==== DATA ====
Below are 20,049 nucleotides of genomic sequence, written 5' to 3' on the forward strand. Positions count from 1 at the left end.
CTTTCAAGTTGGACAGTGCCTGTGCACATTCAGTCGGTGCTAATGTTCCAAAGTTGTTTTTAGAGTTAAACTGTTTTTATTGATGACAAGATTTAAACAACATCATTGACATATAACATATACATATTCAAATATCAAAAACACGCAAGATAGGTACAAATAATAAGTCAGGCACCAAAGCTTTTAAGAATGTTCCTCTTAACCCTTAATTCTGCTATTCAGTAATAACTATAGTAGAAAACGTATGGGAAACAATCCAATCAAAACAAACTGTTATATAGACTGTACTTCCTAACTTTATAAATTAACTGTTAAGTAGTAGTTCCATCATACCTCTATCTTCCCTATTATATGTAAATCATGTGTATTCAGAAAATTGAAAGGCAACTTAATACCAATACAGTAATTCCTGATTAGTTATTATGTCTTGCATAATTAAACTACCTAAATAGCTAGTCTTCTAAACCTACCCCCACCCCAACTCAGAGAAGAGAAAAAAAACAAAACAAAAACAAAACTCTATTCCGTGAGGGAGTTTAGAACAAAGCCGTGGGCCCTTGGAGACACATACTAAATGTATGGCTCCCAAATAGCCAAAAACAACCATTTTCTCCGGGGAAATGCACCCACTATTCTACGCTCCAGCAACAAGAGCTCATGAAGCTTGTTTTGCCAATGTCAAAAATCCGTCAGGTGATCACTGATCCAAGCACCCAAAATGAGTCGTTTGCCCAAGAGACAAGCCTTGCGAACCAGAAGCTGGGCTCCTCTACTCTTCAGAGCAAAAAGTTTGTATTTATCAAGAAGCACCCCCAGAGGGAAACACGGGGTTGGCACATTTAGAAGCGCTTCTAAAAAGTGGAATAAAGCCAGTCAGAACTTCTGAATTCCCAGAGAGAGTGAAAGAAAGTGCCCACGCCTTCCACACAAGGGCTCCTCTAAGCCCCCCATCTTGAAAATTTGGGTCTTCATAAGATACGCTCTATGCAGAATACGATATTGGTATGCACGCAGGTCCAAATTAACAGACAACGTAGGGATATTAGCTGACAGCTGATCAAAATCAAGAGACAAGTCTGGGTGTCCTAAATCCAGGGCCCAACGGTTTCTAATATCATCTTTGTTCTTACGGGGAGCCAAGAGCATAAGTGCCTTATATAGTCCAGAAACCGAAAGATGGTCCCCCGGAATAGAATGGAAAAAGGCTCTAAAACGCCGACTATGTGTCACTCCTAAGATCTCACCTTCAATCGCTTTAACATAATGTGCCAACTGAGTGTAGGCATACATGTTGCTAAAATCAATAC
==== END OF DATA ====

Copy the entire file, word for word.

Below are 20,049 nucleotides of genomic sequence, written 5' to 3' on the forward strand. Positions count from 1 at the left end.
CTTTCAAGTTGGACAGTGCCTGTGCACATTCAGTCGGTGCTAATGTTCCAAAGTTGTTTTTAGAGTTAAACTGTTTTTATTGATGACAAGATTTAAACAACATCATTGACATATAACATATACATATTCAAATATCAAAAACACGCAAGATAGGTACAAATAATAAGTCAGGCACCAAAGCTTTTAAGAATGTTCCTCTTAACCCTTAATTCTGCTATTCAGTAATAACTATAGTAGAAAACGTATGGGAAACAATCCAATCAAAACAAACTGTTATATAGACTGTACTTCCTAACTTTATAAATTAACTGTTAAGTAGTAGTTCCATCATACCTCTATCTTCCCTATTATATGTAAATCATGTGTATTCAGAAAATTGAAAGGCAACTTAATACCAATACAGTAATTCCTGATTAGTTATTATGTCTTGCATAATTAAACTACCTAAATAGCTAGTCTTCTAAACCTACCCCCACCCCAACTCAGAGAAGAGAAAAAAAACAAAACAAAAACAAAACTCTATTCCGTGAGGGAGTTTAGAACAAAGCCGTGGGCCCTTGGAGACACATACTAAATGTATGGCTCCCAAATAGCCAAAAACAACCATTTTCTCCGGGGAAATGCACCCACTATTCTACGCTCCAGCAACAAGAGCTCATGAAGCTTGTTTTGCCAATGTCAAAAATCCGTCAGGTGATCACTGATCCAAGCACCCAAAATGAGTCGTTTGCCCAAGAGACAAGCCTTGCGAACCAGAAGCTGGGCTCCTCTACTCTTCAGAGCAAAAAGTTTGTATTTATCAAGAAGCACCCCCAGAGGGAAACACGGGGTTGGCACATTTAGAAGCGCTTCTAAAAAGTGGAATAAAGCCAGTCAGAACTTCTGAATTCCCAGAGAGAGTGAAAGAAAGTGCCCACGCCTTCCACACAAGGGCTCCTCTAAGCCCCCCATCTTGAAAATTTGGGTCTTCATAAGATACGCTCTATGCAGAATACGATATTGGTATGCACGCAGGTCCAAATTAACAGACAACGTAGGGATATTAGCTGACAGCTGATCAAAATCAAGAGACAAGTCTGGGTGTCCTAAATCCAGGGCCCAACGGTTTCTAATATCATCTTTGTTCTTACGGGGAGCCAAGAGCATAAGTGCCTTATATAGTCCAGAAACCGAAAGATGGTCCCCCGGAATAGAATGGAAAAAGGCTCTAAAACGCCGACTATGTGTCACTCCTAAGATCTCACCTTCAATCGCTTTAACATAATGTGCCAACTGAGTGTAGGCATACATGTTGCTAAAATCAATAC